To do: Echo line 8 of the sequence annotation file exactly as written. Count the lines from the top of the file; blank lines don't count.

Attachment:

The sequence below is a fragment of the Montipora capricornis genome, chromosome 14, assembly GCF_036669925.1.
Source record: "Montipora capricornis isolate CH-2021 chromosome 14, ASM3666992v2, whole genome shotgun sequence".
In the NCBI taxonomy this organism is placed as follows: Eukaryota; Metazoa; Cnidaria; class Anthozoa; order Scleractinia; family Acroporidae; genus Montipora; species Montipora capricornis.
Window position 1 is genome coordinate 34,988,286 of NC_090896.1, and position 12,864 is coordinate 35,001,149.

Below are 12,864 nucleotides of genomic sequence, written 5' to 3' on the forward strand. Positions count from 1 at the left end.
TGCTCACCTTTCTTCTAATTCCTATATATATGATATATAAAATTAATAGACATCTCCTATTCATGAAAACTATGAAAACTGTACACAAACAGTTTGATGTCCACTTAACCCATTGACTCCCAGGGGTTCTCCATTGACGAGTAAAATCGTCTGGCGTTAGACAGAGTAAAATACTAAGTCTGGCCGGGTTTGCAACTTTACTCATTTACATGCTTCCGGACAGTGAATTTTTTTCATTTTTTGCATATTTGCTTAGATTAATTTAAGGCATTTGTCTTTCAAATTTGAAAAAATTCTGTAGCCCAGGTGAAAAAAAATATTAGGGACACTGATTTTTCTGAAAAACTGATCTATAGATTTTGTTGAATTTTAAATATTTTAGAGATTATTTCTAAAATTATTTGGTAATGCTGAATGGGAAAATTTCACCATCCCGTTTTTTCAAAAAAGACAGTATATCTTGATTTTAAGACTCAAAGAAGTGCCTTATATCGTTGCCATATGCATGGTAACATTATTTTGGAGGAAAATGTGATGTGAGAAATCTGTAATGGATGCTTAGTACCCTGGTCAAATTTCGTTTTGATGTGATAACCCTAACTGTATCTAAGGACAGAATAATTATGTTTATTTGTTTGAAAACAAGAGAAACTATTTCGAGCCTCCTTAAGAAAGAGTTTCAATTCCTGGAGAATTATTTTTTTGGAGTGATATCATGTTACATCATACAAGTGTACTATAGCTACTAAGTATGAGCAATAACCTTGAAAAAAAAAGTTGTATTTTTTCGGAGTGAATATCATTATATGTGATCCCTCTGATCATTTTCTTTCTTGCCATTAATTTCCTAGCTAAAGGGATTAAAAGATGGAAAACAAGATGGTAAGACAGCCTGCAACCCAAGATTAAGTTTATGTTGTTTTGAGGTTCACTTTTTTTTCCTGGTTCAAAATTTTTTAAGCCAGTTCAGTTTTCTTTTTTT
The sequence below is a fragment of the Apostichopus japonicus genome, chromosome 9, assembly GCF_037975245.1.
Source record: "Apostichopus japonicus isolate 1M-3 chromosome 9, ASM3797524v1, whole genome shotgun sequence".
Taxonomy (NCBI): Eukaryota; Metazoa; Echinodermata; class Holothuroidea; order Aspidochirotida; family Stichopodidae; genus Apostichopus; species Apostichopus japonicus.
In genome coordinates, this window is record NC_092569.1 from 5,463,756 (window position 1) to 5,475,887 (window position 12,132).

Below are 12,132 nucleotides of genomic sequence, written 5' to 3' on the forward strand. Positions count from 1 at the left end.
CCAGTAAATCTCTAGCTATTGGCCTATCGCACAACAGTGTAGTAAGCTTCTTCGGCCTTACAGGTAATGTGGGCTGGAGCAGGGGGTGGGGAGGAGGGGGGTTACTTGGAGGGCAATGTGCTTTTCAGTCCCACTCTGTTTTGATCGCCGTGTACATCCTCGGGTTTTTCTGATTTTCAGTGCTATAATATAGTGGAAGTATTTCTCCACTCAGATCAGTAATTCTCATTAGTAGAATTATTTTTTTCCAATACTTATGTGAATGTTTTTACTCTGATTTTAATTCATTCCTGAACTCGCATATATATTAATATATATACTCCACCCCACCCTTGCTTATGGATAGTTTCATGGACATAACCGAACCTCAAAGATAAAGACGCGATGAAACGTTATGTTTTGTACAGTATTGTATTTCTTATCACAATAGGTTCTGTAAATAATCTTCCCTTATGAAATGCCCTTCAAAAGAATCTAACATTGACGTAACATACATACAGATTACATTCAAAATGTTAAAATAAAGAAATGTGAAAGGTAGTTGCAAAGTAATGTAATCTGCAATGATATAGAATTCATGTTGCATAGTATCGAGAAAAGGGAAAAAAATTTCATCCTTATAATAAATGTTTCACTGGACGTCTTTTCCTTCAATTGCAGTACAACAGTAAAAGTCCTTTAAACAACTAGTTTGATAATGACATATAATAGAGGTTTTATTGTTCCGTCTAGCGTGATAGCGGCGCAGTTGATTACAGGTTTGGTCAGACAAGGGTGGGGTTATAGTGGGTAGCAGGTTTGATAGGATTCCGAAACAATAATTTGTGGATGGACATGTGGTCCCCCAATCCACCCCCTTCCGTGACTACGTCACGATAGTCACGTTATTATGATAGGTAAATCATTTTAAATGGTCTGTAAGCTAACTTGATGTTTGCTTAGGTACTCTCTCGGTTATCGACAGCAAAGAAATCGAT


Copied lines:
Source record: "Apostichopus japonicus isolate 1M-3 chromosome 9, ASM3797524v1, whole genome shotgun sequence".